Concept

Statistical Study

A statistical study is a process in which data are analyzed to find answers to questions about a population parameter. The process includes determining the purpose of the study, selecting a representative sample of the population using sampling methods, calculating statistics, and making inferences about the population.

The process of a statistical study

The reason for using samples is that it is almost impossible to collect data from every member of the population due to constraints such as time and money. The findings of a sample can be used to make inferences about the population as long as appropriate sampling procedures are used.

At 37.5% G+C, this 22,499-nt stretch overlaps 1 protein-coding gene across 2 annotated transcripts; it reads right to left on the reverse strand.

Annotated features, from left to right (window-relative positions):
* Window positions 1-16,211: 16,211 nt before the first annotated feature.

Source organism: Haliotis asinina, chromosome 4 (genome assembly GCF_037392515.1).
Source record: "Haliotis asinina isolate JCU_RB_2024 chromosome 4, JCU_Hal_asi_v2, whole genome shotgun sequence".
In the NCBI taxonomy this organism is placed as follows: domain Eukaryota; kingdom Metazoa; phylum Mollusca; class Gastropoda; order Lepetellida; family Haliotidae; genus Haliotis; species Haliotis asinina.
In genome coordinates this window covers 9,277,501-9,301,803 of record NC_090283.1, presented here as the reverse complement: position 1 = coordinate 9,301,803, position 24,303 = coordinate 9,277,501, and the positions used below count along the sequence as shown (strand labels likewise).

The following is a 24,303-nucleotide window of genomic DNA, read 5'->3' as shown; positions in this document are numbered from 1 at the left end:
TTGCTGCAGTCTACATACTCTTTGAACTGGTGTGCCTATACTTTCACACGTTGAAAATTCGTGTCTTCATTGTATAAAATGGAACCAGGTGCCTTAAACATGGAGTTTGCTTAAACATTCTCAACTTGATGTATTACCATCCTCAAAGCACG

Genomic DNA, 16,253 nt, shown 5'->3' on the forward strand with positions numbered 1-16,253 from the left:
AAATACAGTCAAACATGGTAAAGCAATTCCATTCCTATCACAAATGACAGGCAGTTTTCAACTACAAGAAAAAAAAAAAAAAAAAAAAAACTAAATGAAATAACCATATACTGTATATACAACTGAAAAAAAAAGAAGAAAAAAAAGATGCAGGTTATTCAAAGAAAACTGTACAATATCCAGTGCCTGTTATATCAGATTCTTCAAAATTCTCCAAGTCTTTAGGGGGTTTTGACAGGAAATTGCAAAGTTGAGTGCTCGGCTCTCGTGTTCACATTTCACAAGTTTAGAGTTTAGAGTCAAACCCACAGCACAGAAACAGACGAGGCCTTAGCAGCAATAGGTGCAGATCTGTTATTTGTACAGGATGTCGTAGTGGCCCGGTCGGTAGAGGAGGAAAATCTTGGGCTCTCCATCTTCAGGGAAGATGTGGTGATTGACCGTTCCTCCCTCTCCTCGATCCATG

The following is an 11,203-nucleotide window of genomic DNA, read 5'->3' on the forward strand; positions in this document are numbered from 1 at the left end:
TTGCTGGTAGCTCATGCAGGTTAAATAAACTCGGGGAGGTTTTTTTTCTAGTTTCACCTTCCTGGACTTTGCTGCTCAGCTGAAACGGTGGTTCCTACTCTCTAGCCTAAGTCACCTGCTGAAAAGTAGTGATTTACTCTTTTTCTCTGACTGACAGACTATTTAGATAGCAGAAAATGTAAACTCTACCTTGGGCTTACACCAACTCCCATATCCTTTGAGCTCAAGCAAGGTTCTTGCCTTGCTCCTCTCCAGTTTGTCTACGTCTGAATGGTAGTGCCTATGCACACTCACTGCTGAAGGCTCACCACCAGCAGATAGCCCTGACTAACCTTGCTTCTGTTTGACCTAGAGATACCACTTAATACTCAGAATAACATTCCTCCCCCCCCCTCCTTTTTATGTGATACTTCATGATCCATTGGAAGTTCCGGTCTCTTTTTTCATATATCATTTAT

A sample obtained from a population from which some inferences are made.
A poorly chosen sample may result in biased results and misinterpretations about the population. This can be avoided by using random sampling to ensure that data from the sample is typical of the population. Data collection can be done using methods such as survey, experiment, observational study. The best way to collect data can be determined based on the study's purpose.
Concept

Experiment

An experiment or controlled experiment is a data collection method used in statistical research to measure the effect of some treatment. It divides a sample into two groups that are kept under the same conditions. One group — the treatment group — receives some type of treatment, while the other — the control group — does not receive any treatment.